Management awareness with regards to IT risks has increased, due to the growing importance placed on IT within an organization. Due to budget restrictions and cost-cutting, it is in the interest of organizations to pay greater attention to IT governance, risk-management, effective use of resources and clear communication to reduce IT mishaps. Particularly, if one makes the decision to outsource part or all of its IT development to an offshore vendor, then there must be clear focus on IT governance and accountability in project management.
Firstly, what counts as good IT governance?
Alignment. Companies need to provide strategic and sound direction of IT, and align their IT goals to the business.
Value Delivery. Companies need to understand the purpose and hard value of the IT project which is being implemented. They need to be able to ask questions like, how will the projects implemented by IT improve our organization as a whole, and drive maximum business and ROI from IT. They have to have an answer for that too!
Risk Management. Companies need to be aware of the risks associated with the project, have a plan in place, and perform assessment of the risk aspects of IT. Central, is accountability. Who is in charge of what, and who is accountable for the project and performance risk management?
Resource Management. There must be high-level direction for IT resource management and distribution of resources. Is there sufficient IT funding, capability and infrastructure to support current and future business requirements? What if there are unforeseen blocks in the road, how do we manage that? What if the IT delivery goes overtime or over budget? How do we accommodate and manage that?
Performance Management. Companies must measure and review IT objectives and performance with how it relates to the business goals of the organization. Are we compliant should be one of the top criteria for performance management. Has IT delivered on its business value criteria? Has there been clear oversight and accountability throughout the process?
Why do we need good IT governance? Well, rather than selling the benefits of good IT governance in project management, let’s see what an IT project risks if they don’t implement IT governance:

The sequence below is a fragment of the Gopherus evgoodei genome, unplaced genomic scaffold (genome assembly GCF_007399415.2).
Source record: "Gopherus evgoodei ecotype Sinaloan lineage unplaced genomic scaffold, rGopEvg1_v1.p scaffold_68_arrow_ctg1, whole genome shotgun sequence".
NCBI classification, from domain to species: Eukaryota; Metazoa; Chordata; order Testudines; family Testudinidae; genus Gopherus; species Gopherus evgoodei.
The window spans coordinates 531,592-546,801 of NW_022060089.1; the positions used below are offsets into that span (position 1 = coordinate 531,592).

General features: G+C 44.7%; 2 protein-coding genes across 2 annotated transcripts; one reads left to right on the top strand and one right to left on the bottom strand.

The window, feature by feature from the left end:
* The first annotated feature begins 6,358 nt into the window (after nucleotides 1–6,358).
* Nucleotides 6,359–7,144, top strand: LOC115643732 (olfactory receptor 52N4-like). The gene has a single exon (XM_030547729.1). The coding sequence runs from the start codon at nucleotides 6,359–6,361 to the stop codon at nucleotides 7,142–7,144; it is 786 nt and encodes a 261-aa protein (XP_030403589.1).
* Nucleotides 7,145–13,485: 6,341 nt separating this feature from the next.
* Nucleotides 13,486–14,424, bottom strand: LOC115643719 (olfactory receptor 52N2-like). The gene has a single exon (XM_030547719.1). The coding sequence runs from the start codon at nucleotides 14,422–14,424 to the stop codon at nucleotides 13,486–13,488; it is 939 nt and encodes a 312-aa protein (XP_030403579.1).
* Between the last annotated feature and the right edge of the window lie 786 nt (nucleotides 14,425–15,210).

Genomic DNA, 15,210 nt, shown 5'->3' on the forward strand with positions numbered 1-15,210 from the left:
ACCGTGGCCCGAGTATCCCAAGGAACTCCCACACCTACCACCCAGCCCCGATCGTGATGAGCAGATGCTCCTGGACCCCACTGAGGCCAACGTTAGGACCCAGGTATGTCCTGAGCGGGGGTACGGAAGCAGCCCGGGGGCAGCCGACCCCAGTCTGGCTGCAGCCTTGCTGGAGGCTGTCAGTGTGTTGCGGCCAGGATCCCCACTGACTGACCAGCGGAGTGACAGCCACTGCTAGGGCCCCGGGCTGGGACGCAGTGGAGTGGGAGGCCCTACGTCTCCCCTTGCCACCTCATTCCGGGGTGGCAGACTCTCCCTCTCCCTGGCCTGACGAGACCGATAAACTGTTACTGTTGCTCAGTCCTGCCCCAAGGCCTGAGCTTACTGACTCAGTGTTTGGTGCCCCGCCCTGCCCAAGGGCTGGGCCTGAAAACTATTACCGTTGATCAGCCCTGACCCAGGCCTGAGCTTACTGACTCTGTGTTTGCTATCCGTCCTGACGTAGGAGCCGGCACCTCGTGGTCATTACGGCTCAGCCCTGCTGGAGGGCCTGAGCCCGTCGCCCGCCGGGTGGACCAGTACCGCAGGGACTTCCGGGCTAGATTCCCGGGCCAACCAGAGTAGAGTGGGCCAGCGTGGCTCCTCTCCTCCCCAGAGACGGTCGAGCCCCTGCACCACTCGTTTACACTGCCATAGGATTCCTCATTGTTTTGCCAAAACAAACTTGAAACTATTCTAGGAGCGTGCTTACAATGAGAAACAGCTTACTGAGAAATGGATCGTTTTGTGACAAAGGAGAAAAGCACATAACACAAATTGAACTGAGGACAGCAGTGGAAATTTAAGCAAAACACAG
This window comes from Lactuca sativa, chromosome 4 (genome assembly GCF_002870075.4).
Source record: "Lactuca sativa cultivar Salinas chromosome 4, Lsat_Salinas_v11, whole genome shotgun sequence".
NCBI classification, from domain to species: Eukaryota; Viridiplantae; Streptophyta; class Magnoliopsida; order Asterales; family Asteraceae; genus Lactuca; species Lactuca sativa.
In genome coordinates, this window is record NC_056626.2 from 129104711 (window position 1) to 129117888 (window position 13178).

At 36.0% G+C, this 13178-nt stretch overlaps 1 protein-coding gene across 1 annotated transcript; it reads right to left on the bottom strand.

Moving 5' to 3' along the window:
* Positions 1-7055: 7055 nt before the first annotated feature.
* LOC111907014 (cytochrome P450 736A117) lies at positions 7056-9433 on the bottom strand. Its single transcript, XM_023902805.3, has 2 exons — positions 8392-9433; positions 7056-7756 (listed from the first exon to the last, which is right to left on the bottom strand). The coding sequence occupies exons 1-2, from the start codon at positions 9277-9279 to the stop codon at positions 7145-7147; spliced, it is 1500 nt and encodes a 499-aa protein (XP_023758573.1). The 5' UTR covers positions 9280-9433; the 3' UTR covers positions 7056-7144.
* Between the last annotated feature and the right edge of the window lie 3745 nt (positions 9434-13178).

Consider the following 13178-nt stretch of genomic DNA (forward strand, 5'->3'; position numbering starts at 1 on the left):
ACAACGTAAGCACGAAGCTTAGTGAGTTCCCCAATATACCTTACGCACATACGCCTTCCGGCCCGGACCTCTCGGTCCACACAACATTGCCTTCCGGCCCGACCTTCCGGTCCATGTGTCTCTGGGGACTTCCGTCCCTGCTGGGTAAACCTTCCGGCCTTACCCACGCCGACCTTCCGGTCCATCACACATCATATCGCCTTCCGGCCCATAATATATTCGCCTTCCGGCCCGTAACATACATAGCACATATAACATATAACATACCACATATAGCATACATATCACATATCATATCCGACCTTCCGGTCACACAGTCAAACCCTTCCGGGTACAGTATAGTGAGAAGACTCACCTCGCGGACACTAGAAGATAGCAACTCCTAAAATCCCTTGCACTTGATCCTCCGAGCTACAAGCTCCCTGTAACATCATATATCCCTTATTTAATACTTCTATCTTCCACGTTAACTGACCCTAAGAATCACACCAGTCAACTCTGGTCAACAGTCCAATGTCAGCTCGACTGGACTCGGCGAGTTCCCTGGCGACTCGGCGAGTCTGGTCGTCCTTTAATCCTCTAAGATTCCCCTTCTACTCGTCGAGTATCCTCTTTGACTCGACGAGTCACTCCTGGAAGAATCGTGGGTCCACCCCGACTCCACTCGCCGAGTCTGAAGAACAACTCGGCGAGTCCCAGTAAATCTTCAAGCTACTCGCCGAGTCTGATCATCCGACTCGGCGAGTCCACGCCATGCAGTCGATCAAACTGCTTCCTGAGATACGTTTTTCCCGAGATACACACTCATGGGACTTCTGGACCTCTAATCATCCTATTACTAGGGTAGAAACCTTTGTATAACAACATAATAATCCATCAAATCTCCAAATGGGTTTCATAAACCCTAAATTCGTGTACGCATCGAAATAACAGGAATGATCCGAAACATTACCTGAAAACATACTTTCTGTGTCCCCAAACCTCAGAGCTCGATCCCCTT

- Firstly, without a strong structure, a company risks wasting time and resources, due to lack of project prioritization. This can show itself for example in, duplicate tasks or projects, discontinued, failed IT projects, overstretching budget and manpower, or simply the time and effort it requires to correct mistakes and get a project back on track.
- Without prioritization, a project can be affected by lackluster leadership. This can demonstrate itself in confusion, loss of momentum, unclear objectives, and lack of accountability. This can harm an organization’s reputation and affect total business goals.
- Without strong structure and accountability, an organization can risk being non-compliant. This can result in fines, loss of license and reputation and intrusive audits. This will result in down-time and loss of revenue for the organization as a whole.
When faced with these alternatives, can companies really afford to practice poor IT governance and mismanagement of projects? Obviously not. Especially when companies make a decision to outsource to an offshore provider, then it is essential that there is clear, mapped-out expectation and success criteria from both the customer and supplier. Let’s take a look at what sort of tools can help a company make an informed decision whether to use an offshore service provider or not and if so, how to best insure good IT governance for projects and define success criteria.
Firstly organizations need to focus on risk management and road-mapping. Given how essential IT is to organizations today, companies will probably only use a few service providers. If they decide to outsource, they need to make an informed decision based on cost-effectiveness, performance, ability to deliver, ability to help the organization perform better and more competitively and long-term strategic business goals. Because it makes more sense to use a few key providers instead of many when outsourcing, the focus must be on the relationship with the greatest risk and investment between supplier and customer. Here clear goals and communication is key.
Secondly, create a roadmap for the auditing process, to define success criteria, accountability in the organization and compliance. The audit tool CobiT is a great tool to help organizations gain greater clarity and structure over their projects. Define key measureables for the success of the project and delegate ownership over these measureables. Here it is vital to map out what functions will be retained by the customer, and what functions is expected to be fulfilled by the supplier. Create ownership for IT handover, training, whether development will be fulfilled in-house, partially or not. If you use an offshore provider, will you develop a reporting system to ensure effective work, perhaps have offshore developers work in-house for certain tasks, or put one of your own project managers at the source location? All these measures and scope of the project need to be defined.
Thirdly, define the service management techniques and service level agreements. A SLA is vital to the success and transparency of the project and needs to be updated consistently. A SLA is defined as a detailed contract between customer and service provider, and details the expectations and warranties provided should agreements not be fulfilled.
In order to manage a SLA, there needs to be set definitions for metric standards and methods, reporting processes, service contents and frequency, security processes, dispute resolution and an indemnification clause to protect the customer from litigation from service level breaches.